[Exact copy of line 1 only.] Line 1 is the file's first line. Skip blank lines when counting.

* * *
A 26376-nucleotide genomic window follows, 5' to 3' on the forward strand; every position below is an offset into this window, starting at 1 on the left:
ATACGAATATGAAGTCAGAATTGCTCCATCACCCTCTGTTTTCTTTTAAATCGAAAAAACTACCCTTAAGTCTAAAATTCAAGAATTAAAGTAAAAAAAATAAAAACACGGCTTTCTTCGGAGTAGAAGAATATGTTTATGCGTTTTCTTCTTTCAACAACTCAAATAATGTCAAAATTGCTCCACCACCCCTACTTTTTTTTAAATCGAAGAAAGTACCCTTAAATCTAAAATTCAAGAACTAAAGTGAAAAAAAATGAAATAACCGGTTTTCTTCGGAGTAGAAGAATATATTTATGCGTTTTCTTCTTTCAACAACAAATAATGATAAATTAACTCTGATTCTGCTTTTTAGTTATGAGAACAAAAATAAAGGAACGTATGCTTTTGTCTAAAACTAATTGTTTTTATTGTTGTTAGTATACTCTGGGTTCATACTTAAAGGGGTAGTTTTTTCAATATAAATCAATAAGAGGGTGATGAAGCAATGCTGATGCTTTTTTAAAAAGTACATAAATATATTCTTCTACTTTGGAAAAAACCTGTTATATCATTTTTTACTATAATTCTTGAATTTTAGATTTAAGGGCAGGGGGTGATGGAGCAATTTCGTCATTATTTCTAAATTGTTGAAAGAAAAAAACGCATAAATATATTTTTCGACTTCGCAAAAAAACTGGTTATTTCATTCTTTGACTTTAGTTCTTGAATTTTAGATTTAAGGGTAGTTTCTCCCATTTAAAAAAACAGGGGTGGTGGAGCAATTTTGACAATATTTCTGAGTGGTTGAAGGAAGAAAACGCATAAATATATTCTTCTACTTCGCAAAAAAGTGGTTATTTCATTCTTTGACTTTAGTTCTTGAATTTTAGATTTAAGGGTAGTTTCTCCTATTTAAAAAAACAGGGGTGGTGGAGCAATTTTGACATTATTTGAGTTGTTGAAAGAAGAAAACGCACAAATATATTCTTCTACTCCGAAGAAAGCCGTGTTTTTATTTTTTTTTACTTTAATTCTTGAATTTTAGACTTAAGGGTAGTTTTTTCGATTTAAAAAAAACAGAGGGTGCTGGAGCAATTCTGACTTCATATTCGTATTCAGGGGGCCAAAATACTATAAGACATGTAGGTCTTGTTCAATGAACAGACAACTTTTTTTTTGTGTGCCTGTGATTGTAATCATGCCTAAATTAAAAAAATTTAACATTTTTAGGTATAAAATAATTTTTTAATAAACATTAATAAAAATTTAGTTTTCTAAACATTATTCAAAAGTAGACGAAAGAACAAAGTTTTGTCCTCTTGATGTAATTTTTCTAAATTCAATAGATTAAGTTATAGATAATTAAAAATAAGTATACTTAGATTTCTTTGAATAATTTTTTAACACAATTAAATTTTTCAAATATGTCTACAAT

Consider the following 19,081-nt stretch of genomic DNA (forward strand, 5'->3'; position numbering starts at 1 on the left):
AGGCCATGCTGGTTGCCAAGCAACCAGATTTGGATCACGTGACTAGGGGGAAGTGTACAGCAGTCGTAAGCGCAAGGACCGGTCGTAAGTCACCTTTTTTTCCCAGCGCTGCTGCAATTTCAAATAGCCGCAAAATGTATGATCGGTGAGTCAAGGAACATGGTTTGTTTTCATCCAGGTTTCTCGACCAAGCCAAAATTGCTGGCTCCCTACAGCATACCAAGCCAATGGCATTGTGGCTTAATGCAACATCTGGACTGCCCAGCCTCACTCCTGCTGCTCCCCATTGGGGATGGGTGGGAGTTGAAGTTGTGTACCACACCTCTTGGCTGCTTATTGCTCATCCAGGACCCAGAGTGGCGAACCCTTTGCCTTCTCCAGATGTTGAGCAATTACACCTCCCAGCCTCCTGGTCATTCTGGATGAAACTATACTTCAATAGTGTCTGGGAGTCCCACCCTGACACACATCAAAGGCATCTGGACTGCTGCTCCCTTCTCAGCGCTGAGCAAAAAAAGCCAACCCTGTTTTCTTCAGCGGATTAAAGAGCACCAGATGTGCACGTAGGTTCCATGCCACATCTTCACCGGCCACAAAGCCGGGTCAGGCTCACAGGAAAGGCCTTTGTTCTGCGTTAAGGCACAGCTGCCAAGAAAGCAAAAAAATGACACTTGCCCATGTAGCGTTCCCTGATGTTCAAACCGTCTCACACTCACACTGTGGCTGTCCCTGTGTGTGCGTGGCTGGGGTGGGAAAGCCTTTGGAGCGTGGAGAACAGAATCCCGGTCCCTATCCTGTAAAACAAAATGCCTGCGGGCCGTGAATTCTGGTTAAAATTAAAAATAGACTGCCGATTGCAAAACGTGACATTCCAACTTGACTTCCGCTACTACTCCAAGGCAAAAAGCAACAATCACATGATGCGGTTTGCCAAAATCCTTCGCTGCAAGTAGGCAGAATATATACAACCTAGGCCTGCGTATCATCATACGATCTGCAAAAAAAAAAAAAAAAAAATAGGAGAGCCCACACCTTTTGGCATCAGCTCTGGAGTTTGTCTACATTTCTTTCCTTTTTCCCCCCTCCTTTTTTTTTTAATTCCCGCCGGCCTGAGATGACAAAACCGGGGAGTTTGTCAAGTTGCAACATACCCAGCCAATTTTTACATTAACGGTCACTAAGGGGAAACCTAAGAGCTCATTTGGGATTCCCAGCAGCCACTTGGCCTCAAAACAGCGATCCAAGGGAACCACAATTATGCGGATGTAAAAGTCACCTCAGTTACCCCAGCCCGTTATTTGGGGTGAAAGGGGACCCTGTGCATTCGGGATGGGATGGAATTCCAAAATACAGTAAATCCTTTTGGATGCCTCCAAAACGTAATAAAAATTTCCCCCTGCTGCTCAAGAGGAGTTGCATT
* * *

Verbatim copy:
A 26376-nucleotide genomic window follows, 5' to 3' on the forward strand; every position below is an offset into this window, starting at 1 on the left: